Wednesday, February 11, 2015

Sicily by Surprise.

I had never really thought of going to Sicily but late last year I was getting swamped at work and having a hard time of it. Lee and Sam Cujes were climbing in Sicily. I was texting Lee, grizzling about my struggles, he said, "It's simple. Put some stuff in a bag and come over here". Defences down, having lost the ability to make personal decisions or mount arguments, I agreed.
So I bought a ticket and hours later I was on an Etihad to Rome.
It turned out to be a good lack of decision.

Me on  Balu Yoghi e Bubu     7b+  (26)
I think that translates to "Yogi Bear and Bubu".
It took me 5 shots, over 2 days to get through the roof.
It's a runnout jug haul to the roof,  slightly steep all the way, then predictably gets a bit punchy.

Loss of decisiveness has a debilitating effect. The upside is a liberating new lease of spontaneity.
To rest my decision glands I made a non-negotiable commitment to myself to be resolutely indecisive for the duration of the trip. I had absolutely no opinion on which crag to go to, where to eat or when to go to bed.
I had the same flavour gelato everyday.

At the departure lounge I randomly chose a book.
Reading list for the trip: Unthink - Chris Paley
It reads...
The confidence you have in your ability to reason and to consciously choose what to do is caused by a series of illusions...
If you could be bothered, here's a reading of the introduction.
I recommend this book to anyone who doubts that they understand their own consciousness. It will confirm that your doubts are real. I found this strangely comforting.

Leaving Sandra was so hard. She sent me this message via the giant SMS display at Brisbane airport.

So I get off the plane in Sicily and hop on this.
And the quality just stayed like that for the whole time.

Photo: Erik Smits

San Vito Lo Capo
was home for a few weeks.

There's a stark fort/church/art gallery in the middle of town flanked by the finest cafes with Sicilian caricature waiters. They were THE most fabulous waiters ever. Oo la la Madame!

Main st. San Vito
 Peak hour. It's a strolling town. Very little traffic, though there's a danger of being run over by the stealth electric motor bikes. Utterly friendly. Rendered limestone.
Most of the homes have jasmine climbing up to the balconies. The fragrance in the evening is beautiful.

My perfect hosts Lee and Sam took me to Erice on a rest day. An ancient town on top of a mountain. They looked after me so well, I love them for it. Thanks, you two.
This photo: it's not trick photography, it's just how it is.

The only thing I really wanted out of my first ever trip to Europe was to eat pizza and sip espresso in a stone courtyard. Nailed it.

Me at Erice.
Photo: Lee

I think this was Sam's hardest tick ever.
This rough little track along the Mediterranean coast has perfect swimming places and dozens of sectors with hundreds of perfect limestone sport routes all lined up and ready to go.

The beautiful Monte Monarco over looks San Vito, I spent a few afternoons just walking up there. There's an old marble quarry near the top, there's old cork trees, and wild herbs and horse trails. 

Never Sleeping Wall, a two minute walk through the car park of condoms and wipes.

National park coastline, a no-climbing grotto, perfect tiny beaches, the Fiat Punto, me and wild rosemary.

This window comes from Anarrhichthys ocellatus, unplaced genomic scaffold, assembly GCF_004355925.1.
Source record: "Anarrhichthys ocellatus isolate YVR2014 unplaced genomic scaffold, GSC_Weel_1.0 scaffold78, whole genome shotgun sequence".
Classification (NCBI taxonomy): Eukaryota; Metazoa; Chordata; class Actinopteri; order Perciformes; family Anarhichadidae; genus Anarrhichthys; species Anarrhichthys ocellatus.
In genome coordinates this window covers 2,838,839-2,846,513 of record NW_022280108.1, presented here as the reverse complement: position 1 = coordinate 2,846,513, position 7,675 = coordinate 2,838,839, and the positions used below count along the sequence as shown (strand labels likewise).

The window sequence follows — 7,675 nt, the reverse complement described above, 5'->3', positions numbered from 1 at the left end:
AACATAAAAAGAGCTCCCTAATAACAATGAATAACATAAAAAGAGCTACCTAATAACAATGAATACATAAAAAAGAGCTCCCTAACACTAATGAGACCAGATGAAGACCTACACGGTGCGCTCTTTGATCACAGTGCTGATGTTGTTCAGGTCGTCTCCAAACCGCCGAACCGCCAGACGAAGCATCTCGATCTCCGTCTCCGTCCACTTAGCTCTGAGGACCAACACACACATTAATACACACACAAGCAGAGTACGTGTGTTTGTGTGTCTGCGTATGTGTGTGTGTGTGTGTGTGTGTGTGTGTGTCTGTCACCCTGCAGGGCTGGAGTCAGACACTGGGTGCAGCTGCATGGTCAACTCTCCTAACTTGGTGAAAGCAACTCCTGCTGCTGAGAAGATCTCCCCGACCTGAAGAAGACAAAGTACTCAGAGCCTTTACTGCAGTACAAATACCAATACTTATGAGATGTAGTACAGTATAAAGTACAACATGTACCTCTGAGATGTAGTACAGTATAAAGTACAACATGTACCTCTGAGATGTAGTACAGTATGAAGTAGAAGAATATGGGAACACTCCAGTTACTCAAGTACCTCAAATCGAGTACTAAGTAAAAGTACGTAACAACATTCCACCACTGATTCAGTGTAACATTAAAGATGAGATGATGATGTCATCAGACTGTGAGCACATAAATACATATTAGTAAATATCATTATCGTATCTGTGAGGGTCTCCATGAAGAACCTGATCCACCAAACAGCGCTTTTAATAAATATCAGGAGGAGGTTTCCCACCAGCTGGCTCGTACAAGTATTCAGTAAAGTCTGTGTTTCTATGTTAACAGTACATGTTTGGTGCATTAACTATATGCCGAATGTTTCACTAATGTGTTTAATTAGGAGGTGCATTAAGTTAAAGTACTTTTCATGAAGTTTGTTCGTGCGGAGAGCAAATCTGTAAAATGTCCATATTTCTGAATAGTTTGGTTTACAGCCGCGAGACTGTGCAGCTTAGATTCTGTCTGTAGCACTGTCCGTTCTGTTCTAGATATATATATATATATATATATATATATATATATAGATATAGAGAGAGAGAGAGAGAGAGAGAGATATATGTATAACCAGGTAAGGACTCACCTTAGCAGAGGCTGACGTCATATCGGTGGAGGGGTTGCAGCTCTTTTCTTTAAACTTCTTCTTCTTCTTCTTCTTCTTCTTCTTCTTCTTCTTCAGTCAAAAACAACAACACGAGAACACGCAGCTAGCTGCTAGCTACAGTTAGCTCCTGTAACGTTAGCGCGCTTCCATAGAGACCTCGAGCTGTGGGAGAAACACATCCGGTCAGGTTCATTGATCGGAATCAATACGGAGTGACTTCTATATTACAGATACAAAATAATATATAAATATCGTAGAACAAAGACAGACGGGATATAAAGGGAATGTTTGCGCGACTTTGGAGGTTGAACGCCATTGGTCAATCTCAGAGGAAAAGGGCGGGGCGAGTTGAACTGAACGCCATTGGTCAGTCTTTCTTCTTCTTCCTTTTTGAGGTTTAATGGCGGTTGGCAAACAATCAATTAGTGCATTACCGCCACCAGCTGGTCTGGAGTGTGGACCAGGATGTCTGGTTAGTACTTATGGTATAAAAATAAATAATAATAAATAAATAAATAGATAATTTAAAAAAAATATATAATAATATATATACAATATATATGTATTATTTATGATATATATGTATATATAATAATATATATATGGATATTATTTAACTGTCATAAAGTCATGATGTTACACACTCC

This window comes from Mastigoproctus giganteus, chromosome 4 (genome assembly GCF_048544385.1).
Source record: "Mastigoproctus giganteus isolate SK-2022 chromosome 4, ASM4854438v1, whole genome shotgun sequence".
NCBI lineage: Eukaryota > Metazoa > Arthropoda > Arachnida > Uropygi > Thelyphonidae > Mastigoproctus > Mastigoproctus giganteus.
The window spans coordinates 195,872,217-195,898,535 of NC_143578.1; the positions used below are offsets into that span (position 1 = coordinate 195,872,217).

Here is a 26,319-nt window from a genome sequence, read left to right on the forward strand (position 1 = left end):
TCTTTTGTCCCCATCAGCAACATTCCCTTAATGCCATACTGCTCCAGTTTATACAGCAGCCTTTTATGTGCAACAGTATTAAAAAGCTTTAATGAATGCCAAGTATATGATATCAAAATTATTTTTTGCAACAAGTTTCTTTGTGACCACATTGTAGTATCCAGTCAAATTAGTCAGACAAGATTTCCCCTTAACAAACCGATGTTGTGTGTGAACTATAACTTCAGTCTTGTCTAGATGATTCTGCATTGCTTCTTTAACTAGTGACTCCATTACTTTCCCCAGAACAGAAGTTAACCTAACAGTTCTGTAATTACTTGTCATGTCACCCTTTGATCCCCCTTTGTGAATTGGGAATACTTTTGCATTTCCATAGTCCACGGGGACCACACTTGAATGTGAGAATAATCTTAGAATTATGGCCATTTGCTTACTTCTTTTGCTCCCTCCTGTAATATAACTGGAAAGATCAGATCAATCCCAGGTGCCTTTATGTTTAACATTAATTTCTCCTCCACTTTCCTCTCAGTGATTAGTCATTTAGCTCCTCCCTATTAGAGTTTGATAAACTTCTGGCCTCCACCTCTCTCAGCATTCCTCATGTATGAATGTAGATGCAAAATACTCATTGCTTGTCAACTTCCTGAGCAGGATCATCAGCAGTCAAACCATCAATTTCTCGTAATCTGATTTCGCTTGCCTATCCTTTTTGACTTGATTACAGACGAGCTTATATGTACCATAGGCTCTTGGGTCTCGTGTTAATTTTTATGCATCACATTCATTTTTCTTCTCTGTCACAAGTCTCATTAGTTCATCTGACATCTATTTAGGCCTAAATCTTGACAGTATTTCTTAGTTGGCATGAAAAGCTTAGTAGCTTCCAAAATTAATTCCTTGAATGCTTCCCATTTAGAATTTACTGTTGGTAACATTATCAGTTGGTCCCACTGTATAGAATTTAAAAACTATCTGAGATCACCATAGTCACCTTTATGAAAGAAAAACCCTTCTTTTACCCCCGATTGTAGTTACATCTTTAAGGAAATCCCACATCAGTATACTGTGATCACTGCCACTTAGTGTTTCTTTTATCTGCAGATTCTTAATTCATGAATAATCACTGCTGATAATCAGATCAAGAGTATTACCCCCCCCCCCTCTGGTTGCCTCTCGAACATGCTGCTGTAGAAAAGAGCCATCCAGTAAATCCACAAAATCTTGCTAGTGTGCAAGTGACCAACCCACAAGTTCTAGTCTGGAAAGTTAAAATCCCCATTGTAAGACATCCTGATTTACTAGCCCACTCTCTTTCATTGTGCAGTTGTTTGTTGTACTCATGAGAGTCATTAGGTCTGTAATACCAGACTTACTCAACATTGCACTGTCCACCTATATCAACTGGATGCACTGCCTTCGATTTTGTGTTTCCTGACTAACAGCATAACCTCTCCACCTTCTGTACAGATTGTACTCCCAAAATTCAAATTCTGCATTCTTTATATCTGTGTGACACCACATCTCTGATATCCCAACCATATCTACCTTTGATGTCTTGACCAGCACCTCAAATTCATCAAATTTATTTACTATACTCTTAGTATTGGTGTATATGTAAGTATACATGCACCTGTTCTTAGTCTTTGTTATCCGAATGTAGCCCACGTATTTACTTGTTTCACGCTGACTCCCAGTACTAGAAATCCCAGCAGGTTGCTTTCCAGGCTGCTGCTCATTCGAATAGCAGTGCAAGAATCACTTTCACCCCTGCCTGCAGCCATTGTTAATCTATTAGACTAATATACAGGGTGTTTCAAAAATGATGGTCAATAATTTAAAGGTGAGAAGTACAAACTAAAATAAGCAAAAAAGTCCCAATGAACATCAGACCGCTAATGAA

From my instagram. Feeling pretty happy about just being there and hanging around.

Lee kept knocking off 8a's for breakfast.

The summit of Monte Monarco, the cross and me.

I think that that is just dreamy. The gardens at Erice.

The ancients built their castles atop piles of choss, probably to repel trad climbers. Erice.

Heading back to Palermo at dawn to fly home.

Lee's edit, of my photo, of him. Pretty special.

San Vito will not disappoint any visitor who is serious about desserts, espresso and climbing. Even if you can't decide what order to have them in.

Saturday, September 27, 2014

Vertical Living

Photographed and reproduced without permission from neither jjobrien nor Vertical life.

Struggling through the toughest months of my working life, I kept a bright shining target in sight. Just keep it together till I get to the Grampians with the Vertical Life guys. I almost made it. I dropped my shit a week early. Never been much of a goal setter.
I'd been chatting online with magazine moguls Simon Madden and Ross Taylor, they'd kept me laughing for ages. Years? To be honest, I mostly laughed at my own jokes, I am my own favourite comedian, but it's good to have an appreciative audience too.
A full immersion experience in intelligence and wit would be therapeutic. It was cathartic.

They pick me up at Tiger Air's big shed at Tullamarine in a hire car that fools me for a while.
We join the Western Highway and fill in the life stories and details you don't get on a Messenger chat. I try to be fascinating but it's a long way to Wartook.

I raided the Red Phoenix Emporium storeroom on the way and snaffled a pair of pants each for Ross and Simon.
No time for gift wrapping. Good idea at the airport. Get Victoria's Secret gift bags, send the guys a photo and say "I got you a gift".
Pretty sure they'd be bang up for the joke. Turns out I spooked them. OK, I know the limits now.

Ross Taylor - Simon Madden.
Whether you are sharing a quiet evening with another gentleman on your mother's couch in country Victoria, or sporting your ripped abs while draped in gorgeous girls on an inner-city photo shoot, satin brocade pants are the indispensable style piece for any climber.